Topeka Gov. Kathleen Sebelius on Wednesday said she would hold her nose and give the Kansas Supreme Court a Republican school finance plan that could increase funding by $125.2 million and signal a rush for local property tax increases.
"Despite some patchwork progress that provides more money for schools, I still see no long-term plan, especially in funding public education for years to come," Sebelius said after the House approved the plan 76-48. "In the end, this bill fails Kansas children, fails their families, and fails our schools."
But Sebelius said she would deliver the plan to the court without her signature in hopes the court will act and "the process can move forward as quickly as possible."
Sebelius' criticism echoed that of other Democrats. The Republican-driven bill attracted only one of 52 Democrats in the 165-member Legislature.
On Jan. 3, the state Supreme Court ruled that lawmakers failed their constitutional responsibility to provide schools with adequate and equitable funding.
The court gave lawmakers until April 12 to fix the school finance plan and Wednesday's vote finalized the Legislature's response.
Alan Rupe, the Wichita attorney representing schools that sued the state over funding, said the Legislature's proposal was "insulting more than anything."
He noted a consultant study that showed Kansas schools needed a $1 billion increase to provide an adequate education.
"I'm afraid we are going to fail another generation of kids," Rupe said. He said he would ask the state Supreme Court to appoint a special master to oversee a new finance plan.
But supporters of the plan said it addressed concerns raised by the court by increasing funds for programs directed to at-risk, bilingual and special education students. They also touted the proposal because it doesn't increase state taxes.
"Most of the real dollars in this goes into the poorer districts," said House Speaker Doug Mays, R-Topeka.
"I do believe it answers many of the court decisions," said Rep. Kathe Decker, R-Clay Center, who was the chief sponsor of the bill.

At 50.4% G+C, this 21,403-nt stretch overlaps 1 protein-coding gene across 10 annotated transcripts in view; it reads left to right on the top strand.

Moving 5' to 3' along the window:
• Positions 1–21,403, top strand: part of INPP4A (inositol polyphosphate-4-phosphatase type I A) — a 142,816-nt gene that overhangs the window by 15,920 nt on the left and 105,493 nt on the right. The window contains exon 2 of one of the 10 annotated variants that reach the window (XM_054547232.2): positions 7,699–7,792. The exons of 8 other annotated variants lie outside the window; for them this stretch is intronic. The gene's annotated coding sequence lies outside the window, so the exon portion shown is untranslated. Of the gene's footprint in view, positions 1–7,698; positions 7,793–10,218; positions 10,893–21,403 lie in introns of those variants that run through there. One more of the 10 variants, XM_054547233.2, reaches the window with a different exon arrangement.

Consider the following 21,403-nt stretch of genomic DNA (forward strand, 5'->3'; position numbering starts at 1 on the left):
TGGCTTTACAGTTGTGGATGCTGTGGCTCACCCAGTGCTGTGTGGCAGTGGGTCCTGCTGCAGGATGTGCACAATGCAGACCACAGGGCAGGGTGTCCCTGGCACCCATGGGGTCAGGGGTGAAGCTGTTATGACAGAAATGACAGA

|The 76-48 vote today by which the House approved a plan to increase spending on public schools by up to $127 million annually, sending the measure to Gov. Kathleen Sebelius. Of the 83 Republicans, 75 voted "yes" and eight voted "no." Lawrence's House delegation, Democrats Barbara Ballard and Paul Davis and Republican Tom Sloan, all voted against the bill.|
But opponents said the funding increase was inadequate and unsustainable without a statewide tax increase.
And they said the lack of a statewide tax increase was a ruse for the fact the bill would allow local districts to increase property taxes up to nearly $500 million statewide.
"It has got the largest property tax increase in the state's history," said Rep. Bruce Larkin, D-Baileyville.
The Lawrence school district could see a $2.2 million funding increase under the proposal, or about $229 per student.
The district would be allowed to raise its local property taxes to 30 percent of its general fund budget. The cap is currently 25 percent. In addition, Lawrence is one of 17 districts statewide that would be allowed to raise local taxes again to raise funds for teacher pay.
Mays said local districts should be allowed to make the decision whether to increase taxes. But opponents said increasing the local component of funding would further widen the gap between wealthy and poor districts.